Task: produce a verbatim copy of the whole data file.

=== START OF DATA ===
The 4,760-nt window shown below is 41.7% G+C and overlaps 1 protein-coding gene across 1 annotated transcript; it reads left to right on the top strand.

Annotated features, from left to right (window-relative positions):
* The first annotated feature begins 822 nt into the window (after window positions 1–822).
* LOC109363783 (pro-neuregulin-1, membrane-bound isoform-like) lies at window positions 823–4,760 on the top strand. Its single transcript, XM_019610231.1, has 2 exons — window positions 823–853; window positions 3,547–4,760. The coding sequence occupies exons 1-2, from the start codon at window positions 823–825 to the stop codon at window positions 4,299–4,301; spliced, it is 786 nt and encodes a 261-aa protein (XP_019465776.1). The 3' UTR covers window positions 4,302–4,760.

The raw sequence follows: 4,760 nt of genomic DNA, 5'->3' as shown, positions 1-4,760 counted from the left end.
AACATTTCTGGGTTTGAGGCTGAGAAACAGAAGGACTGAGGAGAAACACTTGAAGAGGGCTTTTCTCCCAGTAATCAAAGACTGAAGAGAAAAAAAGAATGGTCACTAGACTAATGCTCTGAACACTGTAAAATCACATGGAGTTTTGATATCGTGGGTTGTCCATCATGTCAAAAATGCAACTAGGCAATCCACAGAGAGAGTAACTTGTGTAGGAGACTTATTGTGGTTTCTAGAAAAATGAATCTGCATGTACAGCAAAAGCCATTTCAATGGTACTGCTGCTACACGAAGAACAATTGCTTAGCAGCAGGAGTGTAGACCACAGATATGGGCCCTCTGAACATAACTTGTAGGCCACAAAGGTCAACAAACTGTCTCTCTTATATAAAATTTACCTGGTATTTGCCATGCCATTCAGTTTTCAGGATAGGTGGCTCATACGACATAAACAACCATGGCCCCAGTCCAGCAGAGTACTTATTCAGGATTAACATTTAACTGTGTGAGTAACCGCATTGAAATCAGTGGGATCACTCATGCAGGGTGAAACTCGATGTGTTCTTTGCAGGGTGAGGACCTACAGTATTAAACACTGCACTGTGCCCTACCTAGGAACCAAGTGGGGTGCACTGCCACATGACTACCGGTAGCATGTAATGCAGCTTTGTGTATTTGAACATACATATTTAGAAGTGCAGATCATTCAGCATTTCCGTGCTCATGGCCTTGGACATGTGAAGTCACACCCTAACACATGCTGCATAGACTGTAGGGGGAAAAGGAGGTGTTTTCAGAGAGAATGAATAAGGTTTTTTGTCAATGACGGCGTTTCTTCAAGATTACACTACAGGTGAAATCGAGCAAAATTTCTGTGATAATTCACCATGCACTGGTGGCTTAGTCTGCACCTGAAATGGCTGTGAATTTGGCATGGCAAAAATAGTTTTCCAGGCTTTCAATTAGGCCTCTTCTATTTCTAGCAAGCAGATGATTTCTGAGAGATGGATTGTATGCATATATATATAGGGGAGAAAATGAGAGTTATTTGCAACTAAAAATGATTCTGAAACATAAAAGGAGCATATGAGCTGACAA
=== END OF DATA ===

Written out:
The 4,760-nt window shown below is 41.7% G+C and overlaps 1 protein-coding gene across 1 annotated transcript; it reads left to right on the top strand.

Annotated features, from left to right (window-relative positions):
* The first annotated feature begins 822 nt into the window (after window positions 1–822).
* LOC109363783 (pro-neuregulin-1, membrane-bound isoform-like) lies at window positions 823–4,760 on the top strand. Its single transcript, XM_019610231.1, has 2 exons — window positions 823–853; window positions 3,547–4,760. The coding sequence occupies exons 1-2, from the start codon at window positions 823–825 to the stop codon at window positions 4,299–4,301; spliced, it is 786 nt and encodes a 261-aa protein (XP_019465776.1). The 3' UTR covers window positions 4,302–4,760.

The raw sequence follows: 4,760 nt of genomic DNA, 5'->3' as shown, positions 1-4,760 counted from the left end.
AACATTTCTGGGTTTGAGGCTGAGAAACAGAAGGACTGAGGAGAAACACTTGAAGAGGGCTTTTCTCCCAGTAATCAAAGACTGAAGAGAAAAAAAGAATGGTCACTAGACTAATGCTCTGAACACTGTAAAATCACATGGAGTTTTGATATCGTGGGTTGTCCATCATGTCAAAAATGCAACTAGGCAATCCACAGAGAGAGTAACTTGTGTAGGAGACTTATTGTGGTTTCTAGAAAAATGAATCTGCATGTACAGCAAAAGCCATTTCAATGGTACTGCTGCTACACGAAGAACAATTGCTTAGCAGCAGGAGTGTAGACCACAGATATGGGCCCTCTGAACATAACTTGTAGGCCACAAAGGTCAACAAACTGTCTCTCTTATATAAAATTTACCTGGTATTTGCCATGCCATTCAGTTTTCAGGATAGGTGGCTCATACGACATAAACAACCATGGCCCCAGTCCAGCAGAGTACTTATTCAGGATTAACATTTAACTGTGTGAGTAACCGCATTGAAATCAGTGGGATCACTCATGCAGGGTGAAACTCGATGTGTTCTTTGCAGGGTGAGGACCTACAGTATTAAACACTGCACTGTGCCCTACCTAGGAACCAAGTGGGGTGCACTGCCACATGACTACCGGTAGCATGTAATGCAGCTTTGTGTATTTGAACATACATATTTAGAAGTGCAGATCATTCAGCATTTCCGTGCTCATGGCCTTGGACATGTGAAGTCACACCCTAACACATGCTGCATAGACTGTAGGGGGAAAAGGAGGTGTTTTCAGAGAGAATGAATAAGGTTTTTTGTCAATGACGGCGTTTCTTCAAGATTACACTACAGGTGAAATCGAGCAAAATTTCTGTGATAATTCACCATGCACTGGTGGCTTAGTCTGCACCTGAAATGGCTGTGAATTTGGCATGGCAAAAATAGTTTTCCAGGCTTTCAATTAGGCCTCTTCTATTTCTAGCAAGCAGATGATTTCTGAGAGATGGATTGTATGCATATATATATAGGGGAGAAAATGAGAGTTATTTGCAACTAAAAATGATTCTGAAACATAAAAGGAGCATATGAGCTGACAA